An expanded set of results for individual consultant surgeons have been published for the second year running on a new website.
NHS England has brought together on one site updated data for the 10 specialities covered in 2013, together with data for surgeons operating in three more speciality areas.
Data for lung cancer, neurosurgery and urogynaecology has been added to the 10 specialities published in 2013, and will be available in the coming weeks.
Results included in the Consultant Outcomes Publication (COP) are based on National Clinical Audit data.
Across all 13 specialties, the data covers around 5,000 surgeons – up from around 4,000 last year – and show whether clinical outcomes for each consultant are within expected limits.
The overall results are expected to reassure patients, with mortality rates for almost all surgeons being within the expected range.
Additionally, as well as the mortality results which formed the basis of last year’s publication, a number of other useful outcome indicators have been added by many specialties, including length of hospital stay and readmission rates.
The data is published in a patient-friendly format on MyNHS, the dedicated transparency area within the NHS Choices website, where patients and professionals alike can compare the performance of their local hospital, their care services and their local authority in a simple format.
The publication of outcomes data began in 2006 and was led by Professor Sir Bruce Keogh, NHS England’s National Medical Director, who pioneered the scheme with publication of the mortality rates of cardiac surgeons.
Work to compile the data has again been led by the Healthcare Quality Improvement Partnership (HQIP), which manages the National Clinical Audit programme on behalf of NHS England.
Professor Sir Bruce Keogh said: “This represents another major step forward on the transparency journey. It will help drive up standards, and we are committed to expanding publication into other areas.
“The results demonstrate that surgery in this country is as good as anywhere in the western world and, in some specialities, it is better. The surgical community in this country deserves a great deal of credit for being a world leader in this area.”
However, Prof John MacFie, president of the Federation of Surgical Specialty Associations, said: “The publication of individual surgeons’ performance data is crude and can be misleading, and does not include essential information such as duration of hospital stay and returns to theatre.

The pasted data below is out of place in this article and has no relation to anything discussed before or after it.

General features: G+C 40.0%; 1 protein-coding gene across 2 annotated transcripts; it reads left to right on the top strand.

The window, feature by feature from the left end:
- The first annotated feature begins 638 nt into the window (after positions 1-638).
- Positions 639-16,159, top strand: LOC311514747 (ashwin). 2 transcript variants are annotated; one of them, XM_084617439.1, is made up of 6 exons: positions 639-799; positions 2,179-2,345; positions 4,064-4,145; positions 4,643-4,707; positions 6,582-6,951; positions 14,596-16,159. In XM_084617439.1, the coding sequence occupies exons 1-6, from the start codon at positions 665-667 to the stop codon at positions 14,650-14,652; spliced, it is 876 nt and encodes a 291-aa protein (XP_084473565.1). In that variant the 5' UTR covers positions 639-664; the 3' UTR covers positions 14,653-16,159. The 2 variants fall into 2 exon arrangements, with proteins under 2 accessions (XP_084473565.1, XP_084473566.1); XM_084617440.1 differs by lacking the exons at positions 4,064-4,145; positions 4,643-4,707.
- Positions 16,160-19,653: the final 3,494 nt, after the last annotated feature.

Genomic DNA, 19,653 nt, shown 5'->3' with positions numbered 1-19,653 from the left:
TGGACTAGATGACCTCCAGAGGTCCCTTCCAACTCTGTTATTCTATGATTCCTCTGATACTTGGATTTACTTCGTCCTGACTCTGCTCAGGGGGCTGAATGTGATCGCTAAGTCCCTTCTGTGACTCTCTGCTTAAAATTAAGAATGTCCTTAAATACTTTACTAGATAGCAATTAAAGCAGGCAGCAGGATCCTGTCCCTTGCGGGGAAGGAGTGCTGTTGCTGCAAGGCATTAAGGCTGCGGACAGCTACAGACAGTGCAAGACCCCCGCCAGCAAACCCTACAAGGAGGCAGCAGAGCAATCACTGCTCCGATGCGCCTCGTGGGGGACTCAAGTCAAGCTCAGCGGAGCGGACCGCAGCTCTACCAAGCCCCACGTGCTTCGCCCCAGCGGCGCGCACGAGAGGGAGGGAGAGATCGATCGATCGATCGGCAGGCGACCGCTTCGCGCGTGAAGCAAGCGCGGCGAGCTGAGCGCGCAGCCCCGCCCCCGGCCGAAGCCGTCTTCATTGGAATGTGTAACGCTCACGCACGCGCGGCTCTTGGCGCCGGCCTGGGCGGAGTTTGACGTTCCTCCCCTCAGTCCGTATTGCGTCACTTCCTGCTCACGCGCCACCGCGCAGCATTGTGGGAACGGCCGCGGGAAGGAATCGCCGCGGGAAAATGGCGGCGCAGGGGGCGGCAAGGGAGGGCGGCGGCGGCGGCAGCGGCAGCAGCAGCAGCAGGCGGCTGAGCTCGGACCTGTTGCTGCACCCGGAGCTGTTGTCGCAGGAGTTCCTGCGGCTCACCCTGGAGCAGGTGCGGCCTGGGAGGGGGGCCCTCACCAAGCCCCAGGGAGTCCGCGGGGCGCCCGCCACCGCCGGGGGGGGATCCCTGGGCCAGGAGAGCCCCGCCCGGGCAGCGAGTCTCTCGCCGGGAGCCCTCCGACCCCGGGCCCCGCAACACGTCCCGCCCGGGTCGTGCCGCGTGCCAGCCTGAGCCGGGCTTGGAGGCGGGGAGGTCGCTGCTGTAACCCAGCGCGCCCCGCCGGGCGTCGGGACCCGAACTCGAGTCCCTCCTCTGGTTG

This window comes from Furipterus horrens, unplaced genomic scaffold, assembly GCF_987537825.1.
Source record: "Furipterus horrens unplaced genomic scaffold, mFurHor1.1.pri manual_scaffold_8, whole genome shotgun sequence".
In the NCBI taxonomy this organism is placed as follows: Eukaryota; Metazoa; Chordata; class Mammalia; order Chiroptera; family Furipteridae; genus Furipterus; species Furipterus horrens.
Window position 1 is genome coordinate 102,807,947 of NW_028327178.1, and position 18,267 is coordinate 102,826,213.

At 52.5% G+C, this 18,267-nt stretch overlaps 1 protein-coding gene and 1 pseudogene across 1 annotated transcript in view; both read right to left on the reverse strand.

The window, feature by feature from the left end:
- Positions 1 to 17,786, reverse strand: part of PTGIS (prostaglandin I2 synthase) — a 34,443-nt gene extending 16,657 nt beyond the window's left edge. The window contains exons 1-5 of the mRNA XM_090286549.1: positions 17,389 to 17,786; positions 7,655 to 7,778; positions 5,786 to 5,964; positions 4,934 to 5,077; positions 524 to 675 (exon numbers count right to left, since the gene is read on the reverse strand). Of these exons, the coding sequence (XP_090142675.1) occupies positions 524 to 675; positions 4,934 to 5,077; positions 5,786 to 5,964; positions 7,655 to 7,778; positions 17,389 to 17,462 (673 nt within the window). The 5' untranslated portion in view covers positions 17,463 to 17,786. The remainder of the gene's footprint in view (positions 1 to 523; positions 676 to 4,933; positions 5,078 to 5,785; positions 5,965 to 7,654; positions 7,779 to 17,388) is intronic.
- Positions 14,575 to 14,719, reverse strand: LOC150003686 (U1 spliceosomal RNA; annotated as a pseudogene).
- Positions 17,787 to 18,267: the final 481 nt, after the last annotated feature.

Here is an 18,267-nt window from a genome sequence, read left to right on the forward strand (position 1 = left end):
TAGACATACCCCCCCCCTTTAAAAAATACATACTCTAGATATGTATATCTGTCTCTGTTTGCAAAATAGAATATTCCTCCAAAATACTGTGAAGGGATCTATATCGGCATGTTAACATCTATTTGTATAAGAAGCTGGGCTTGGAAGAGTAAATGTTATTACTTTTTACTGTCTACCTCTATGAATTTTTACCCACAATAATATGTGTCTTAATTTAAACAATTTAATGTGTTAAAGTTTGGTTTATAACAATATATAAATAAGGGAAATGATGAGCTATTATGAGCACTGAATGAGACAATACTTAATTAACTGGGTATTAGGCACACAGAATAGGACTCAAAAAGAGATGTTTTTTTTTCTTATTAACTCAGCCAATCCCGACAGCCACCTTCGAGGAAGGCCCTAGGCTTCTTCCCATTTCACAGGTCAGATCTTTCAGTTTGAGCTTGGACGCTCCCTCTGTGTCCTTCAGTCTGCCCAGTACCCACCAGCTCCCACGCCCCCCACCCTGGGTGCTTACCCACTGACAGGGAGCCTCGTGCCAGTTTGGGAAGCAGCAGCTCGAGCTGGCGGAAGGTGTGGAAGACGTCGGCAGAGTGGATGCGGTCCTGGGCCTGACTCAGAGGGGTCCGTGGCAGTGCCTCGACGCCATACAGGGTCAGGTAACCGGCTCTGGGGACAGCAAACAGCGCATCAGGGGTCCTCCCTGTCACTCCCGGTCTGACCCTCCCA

“There is now good anecdotal evidence that shows publishing this data has encouraged risk-averse behaviour, which is not in the interest of patients.”
The ten surgical areas are: adult cardiac surgery, bariatric surgery, colorectal surgery, head and neck surgery, orthopaedic surgery, thyroid and endocrine surgery, upper gastro-intestinal surgery, urological surgery, vascular surgery and, neurosurgery. The other audits are interventional cardiology, lung cancer and urogynaecology.
Most surgical specialities cover a wide range of operations, and at this stage, the published data only covers a limited number of procedures. The selection process takes into account factors such as what procedures are currently covered by audit/registry; how frequently the procedure is undertaken; and whether it is considered a good indicator of skill. For example orthopaedics have chosen to look at hip and knee replacement surgery.
Commenting on the publication of data, Miss Clare Marx, president, Royal College of Surgeons, said: “Patients and surgeons should have honest and open conversations about the likely outcome of their surgery and best treatment options available. Publishing consultant outcomes is just one step for ensuring that dialogue and trust is present.
“This is by no means a quick process. Year on year we will develop our methods for collecting and analysing data so that we are continually improving the quality of care and the outcomes we deliver for our patients.”